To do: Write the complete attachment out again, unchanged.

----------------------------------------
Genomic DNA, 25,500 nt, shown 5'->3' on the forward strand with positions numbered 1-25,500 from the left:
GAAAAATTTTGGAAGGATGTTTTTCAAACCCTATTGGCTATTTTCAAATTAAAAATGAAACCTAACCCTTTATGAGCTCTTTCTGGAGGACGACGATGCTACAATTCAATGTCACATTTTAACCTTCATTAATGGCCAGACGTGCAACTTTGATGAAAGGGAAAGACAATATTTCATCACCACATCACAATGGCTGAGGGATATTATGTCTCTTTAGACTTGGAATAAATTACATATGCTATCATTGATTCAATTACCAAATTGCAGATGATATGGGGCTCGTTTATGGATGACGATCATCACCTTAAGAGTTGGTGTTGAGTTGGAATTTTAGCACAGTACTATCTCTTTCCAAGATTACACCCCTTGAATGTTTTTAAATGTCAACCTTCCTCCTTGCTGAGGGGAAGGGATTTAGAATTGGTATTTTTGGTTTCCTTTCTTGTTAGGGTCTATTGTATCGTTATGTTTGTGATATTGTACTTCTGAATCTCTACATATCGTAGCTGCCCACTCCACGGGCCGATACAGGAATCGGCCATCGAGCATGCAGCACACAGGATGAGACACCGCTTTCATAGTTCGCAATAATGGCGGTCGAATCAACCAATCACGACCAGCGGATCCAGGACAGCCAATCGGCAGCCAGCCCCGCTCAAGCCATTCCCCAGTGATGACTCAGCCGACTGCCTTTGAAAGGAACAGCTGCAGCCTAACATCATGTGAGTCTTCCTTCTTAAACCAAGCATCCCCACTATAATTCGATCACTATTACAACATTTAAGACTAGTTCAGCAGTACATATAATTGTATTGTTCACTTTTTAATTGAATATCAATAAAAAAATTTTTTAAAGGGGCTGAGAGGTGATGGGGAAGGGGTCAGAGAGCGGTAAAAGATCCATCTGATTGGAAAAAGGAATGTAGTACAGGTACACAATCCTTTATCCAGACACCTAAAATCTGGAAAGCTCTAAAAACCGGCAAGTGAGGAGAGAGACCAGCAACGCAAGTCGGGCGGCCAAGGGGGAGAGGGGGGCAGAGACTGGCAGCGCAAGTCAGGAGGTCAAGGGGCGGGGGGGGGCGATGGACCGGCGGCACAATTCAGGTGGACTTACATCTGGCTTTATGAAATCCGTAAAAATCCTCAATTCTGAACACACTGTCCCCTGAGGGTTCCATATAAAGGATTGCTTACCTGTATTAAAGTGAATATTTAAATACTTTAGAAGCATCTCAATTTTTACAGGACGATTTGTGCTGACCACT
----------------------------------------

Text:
Genomic DNA, 25,500 nt, shown 5'->3' on the forward strand with positions numbered 1-25,500 from the left:
GAAAAATTTTGGAAGGATGTTTTTCAAACCCTATTGGCTATTTTCAAATTAAAAATGAAACCTAACCCTTTATGAGCTCTTTCTGGAGGACGACGATGCTACAATTCAATGTCACATTTTAACCTTCATTAATGGCCAGACGTGCAACTTTGATGAAAGGGAAAGACAATATTTCATCACCACATCACAATGGCTGAGGGATATTATGTCTCTTTAGACTTGGAATAAATTACATATGCTATCATTGATTCAATTACCAAATTGCAGATGATATGGGGCTCGTTTATGGATGACGATCATCACCTTAAGAGTTGGTGTTGAGTTGGAATTTTAGCACAGTACTATCTCTTTCCAAGATTACACCCCTTGAATGTTTTTAAATGTCAACCTTCCTCCTTGCTGAGGGGAAGGGATTTAGAATTGGTATTTTTGGTTTCCTTTCTTGTTAGGGTCTATTGTATCGTTATGTTTGTGATATTGTACTTCTGAATCTCTACATATCGTAGCTGCCCACTCCACGGGCCGATACAGGAATCGGCCATCGAGCATGCAGCACACAGGATGAGACACCGCTTTCATAGTTCGCAATAATGGCGGTCGAATCAACCAATCACGACCAGCGGATCCAGGACAGCCAATCGGCAGCCAGCCCCGCTCAAGCCATTCCCCAGTGATGACTCAGCCGACTGCCTTTGAAAGGAACAGCTGCAGCCTAACATCATGTGAGTCTTCCTTCTTAAACCAAGCATCCCCACTATAATTCGATCACTATTACAACATTTAAGACTAGTTCAGCAGTACATATAATTGTATTGTTCACTTTTTAATTGAATATCAATAAAAAAATTTTTTAAAGGGGCTGAGAGGTGATGGGGAAGGGGTCAGAGAGCGGTAAAAGATCCATCTGATTGGAAAAAGGAATGTAGTACAGGTACACAATCCTTTATCCAGACACCTAAAATCTGGAAAGCTCTAAAAACCGGCAAGTGAGGAGAGAGACCAGCAACGCAAGTCGGGCGGCCAAGGGGGAGAGGGGGGCAGAGACTGGCAGCGCAAGTCAGGAGGTCAAGGGGCGGGGGGGGGCGATGGACCGGCGGCACAATTCAGGTGGACTTACATCTGGCTTTATGAAATCCGTAAAAATCCTCAATTCTGAACACACTGTCCCCTGAGGGTTCCATATAAAGGATTGCTTACCTGTATTAAAGTGAATATTTAAATACTTTAGAAGCATCTCAATTTTTACAGGACGATTTGTGCTGACCACT